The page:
API with NestJS #51. Health checks with Terminus and Datadog

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This entry is part 51 of 158 in the API with NestJS

We should be aware of whether our application is healthy. One way to do that would be to make various API requests to confirm it manually. It might not be the most elegant solution, though. The answer can be health checks. With them, we can verify if various aspects of our system work properly. Creating a health check boils down to exposing an endpoint that tests our application and throws an error if it is unhealthy. Thanks to tools such as Datadog, we can periodically call the health check endpoint to make sure that everything works as expected.

Introducing Terminus

NestJS comes with a tool called Terminus that can help us implement our health check.

To use it, we should create a new controller.


We also need to put it into a module that imports the .


By doing the above, we achieve a straightforward health check.

With the above endpoint so far, we can know whether our API started or not. However, it is not much information, so let’s add additional checks.

Using built-in health indicators

Terminus comes with a set of health indicators that can check if a particular service is healthy or not. A good example is the .


Under the hood, the performs a simple  SQL query to our database to verify that it is up and running and we’ve established a connection. If any of our health indicators fail, the endpoint responds with 503 Service Unavailable instead of 200 OK.

Our endpoint responds with a few properties:

  • – if any of our health indicators fail, the status is set to . If our application is currently shutting down, the status is .
  • – contains information about each health indicator that is healthy and has the status ,
  • – has information about every health indicator that is unhealthy and has the status ,
  • – contains the information about every health indicator that we have.

A list of other built-in health indicators

Terminus has more health indicators that we can use, such as:

Having the above in mind, let’s use more of the built-in health indicators.


Custom health indicators

While there are quite a few of the built-in indicators, they are far from covering every case. Thankfully, we can set up a custom health indicator. To do that, we need to extend the class.

For example, in the 12th part of this series, we’ve used Elasticsearch. Let’s write a health indicator that checks if our instance of Elasticsearch is up and running.


We need to register the as a provider before using it.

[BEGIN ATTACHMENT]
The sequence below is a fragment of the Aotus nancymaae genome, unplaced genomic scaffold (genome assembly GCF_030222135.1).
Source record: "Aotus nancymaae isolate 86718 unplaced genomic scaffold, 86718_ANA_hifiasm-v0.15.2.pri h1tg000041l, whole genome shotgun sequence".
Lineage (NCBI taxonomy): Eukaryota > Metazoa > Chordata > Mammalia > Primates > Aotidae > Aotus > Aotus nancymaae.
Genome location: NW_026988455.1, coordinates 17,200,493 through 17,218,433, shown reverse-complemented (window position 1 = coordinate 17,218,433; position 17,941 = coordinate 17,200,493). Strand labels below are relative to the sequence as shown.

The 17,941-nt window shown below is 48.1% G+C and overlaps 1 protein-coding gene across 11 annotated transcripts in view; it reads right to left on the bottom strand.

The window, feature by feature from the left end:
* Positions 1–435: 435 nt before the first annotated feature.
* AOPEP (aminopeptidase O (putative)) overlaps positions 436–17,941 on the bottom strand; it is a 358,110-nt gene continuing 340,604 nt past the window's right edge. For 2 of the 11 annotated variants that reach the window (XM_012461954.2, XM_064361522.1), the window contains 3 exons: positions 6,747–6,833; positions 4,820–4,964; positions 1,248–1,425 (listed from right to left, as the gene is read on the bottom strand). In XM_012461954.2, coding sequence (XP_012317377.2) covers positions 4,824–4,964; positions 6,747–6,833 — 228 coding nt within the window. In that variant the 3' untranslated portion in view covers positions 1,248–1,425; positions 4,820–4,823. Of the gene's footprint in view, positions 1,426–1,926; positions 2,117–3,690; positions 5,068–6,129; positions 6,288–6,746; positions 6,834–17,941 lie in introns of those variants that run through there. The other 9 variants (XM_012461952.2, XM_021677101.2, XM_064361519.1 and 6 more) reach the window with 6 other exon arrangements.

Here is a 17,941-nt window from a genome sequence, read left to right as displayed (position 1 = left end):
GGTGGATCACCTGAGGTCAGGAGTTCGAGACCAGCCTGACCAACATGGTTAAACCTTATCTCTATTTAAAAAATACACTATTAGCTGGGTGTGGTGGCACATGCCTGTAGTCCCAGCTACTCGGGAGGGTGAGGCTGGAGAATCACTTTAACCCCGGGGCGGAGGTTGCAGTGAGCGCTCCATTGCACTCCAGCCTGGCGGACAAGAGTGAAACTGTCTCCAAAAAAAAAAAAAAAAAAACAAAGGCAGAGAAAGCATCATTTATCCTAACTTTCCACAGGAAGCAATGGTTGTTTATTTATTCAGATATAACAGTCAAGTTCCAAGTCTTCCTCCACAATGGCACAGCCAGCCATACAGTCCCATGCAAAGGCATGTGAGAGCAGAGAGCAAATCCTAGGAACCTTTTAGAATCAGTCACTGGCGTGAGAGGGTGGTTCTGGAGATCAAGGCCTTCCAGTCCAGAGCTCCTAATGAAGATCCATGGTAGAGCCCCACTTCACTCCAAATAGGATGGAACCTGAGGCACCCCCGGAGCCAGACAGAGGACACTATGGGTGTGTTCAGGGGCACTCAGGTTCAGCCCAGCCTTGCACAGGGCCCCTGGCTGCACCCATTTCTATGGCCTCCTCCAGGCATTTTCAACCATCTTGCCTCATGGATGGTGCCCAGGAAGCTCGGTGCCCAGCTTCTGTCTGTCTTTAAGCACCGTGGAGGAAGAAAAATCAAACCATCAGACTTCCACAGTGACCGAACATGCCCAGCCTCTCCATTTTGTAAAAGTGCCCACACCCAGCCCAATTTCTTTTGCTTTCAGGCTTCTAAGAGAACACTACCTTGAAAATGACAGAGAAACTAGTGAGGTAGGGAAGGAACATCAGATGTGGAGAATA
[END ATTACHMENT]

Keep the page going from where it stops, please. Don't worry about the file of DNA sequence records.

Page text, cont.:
Please notice that I’ve imported the that we’ve created in the 12th part of this series.

The last step is to use the in our health check:


Our health check will now check Elasticsearch and verify if it is up and running.

Performing health checks with Datadog

Although the endpoint that we’ve created looks useful, we’ve been using it manually so far. Fortunately, there are services such as Datadog that can call this endpoint for us periodically.

To do that, we need to set up an account and create a new synthetic test.

When we’re there, we need to create a new API test.

If your API isn’t deployed yet, but you want to try the above solution, you can use ngrok to share your localhost API with the world.

When defining our test, we first need to specify the URL of our health check:

You might want to avoid exposing the health of our application to the outside world and require some kind of authentication to access the endpoint for security reasons. If you do that, click Advanced Options where you can provide additional request options.

We also need to specify when our test is perceived as successful and what locations we want Datadog to request our API from. Since if any of our health indicators fail, the endpoint responds with 503 Service Unavailable, let’s check if our endpoint responds with 200 OK.

It is also important to specify the frequency of the test and define alert conditions. If something goes wrong, the team can be notified.

Thanks to doing all of the above, Datadog will monitor our health check endpoint and alert us if something goes wrong. We can also view the history of the tests for more details.


In this article, we’ve created a health check endpoint with a tool called Terminus. While doing so, we’ve used various health indicators built into NestJS and created a custom one. We’ve set up Datadog to periodically request our health check endpoint and alert us about downtime to benefit from it more.

Health checks are more than just a way to check if our API is up. We can validate the connection to our database or even test its performance to notice potential issues. We should create health checks based on the environment of our application and include services our app depends on. Feel free to write more custom health indicators and fiddle more with Datadog to help you keep your API more reliable and stable.

Series Navigation<< API with NestJS #50. Introduction to logging with the built-in logger and TypeORMAPI with NestJS #52. Generating documentation with Compodoc and JSDoc >>
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2 years ago

Pretty cool stuff, thanks for Your work!

2 years ago

In .check([]) we have array with health indicators. Is there any chance to return all failed healthchecks not only first rejected?